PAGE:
hop of those help? The problem was the docker container exposed two ports, one on which the healthcheck endpoint was accessible and another that could be used for debugging. PCF always chose to try to run the health check against the debug port. There is no way to specify, for PCF, a port for the health check to run against. It chooses among the exposed ports and for a reason I don't know always chose the the one intended for debugging.
Hope that helps To answer your specific question about whether you will need to make changes to your Docker image or not, here's the relevant info. Currently there is no support for mounting volumes or linking containers, but projects to support these use cases are actively in flight, so if your docker run workflow normally involves that you will have to wait. There is only support for v2 Docker registries, so if your image repository is in a Docker registry with an older API, it won't work. There is no support for private repositories (that is, repositories that require a username and password to access the image in the registry). You can, however, provide your own custom registry and make it only accessible to your CF backend, and then push your image as a public repo to that custom registry.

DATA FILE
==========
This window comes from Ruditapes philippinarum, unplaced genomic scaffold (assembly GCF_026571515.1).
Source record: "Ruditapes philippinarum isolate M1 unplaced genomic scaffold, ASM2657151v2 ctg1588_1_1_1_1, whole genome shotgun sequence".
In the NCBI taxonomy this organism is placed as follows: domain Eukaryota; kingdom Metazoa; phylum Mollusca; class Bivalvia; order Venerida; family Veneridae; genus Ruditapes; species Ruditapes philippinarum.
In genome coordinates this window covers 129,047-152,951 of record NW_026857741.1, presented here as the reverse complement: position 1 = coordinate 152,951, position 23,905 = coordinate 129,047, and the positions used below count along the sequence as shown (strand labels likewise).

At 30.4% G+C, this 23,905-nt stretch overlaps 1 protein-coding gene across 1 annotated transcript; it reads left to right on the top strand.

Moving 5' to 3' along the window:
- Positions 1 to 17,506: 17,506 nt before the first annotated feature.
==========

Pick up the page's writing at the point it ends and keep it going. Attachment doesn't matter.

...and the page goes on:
Nginx.conf for angularjs application deployed on Pivotal Cloud Foundry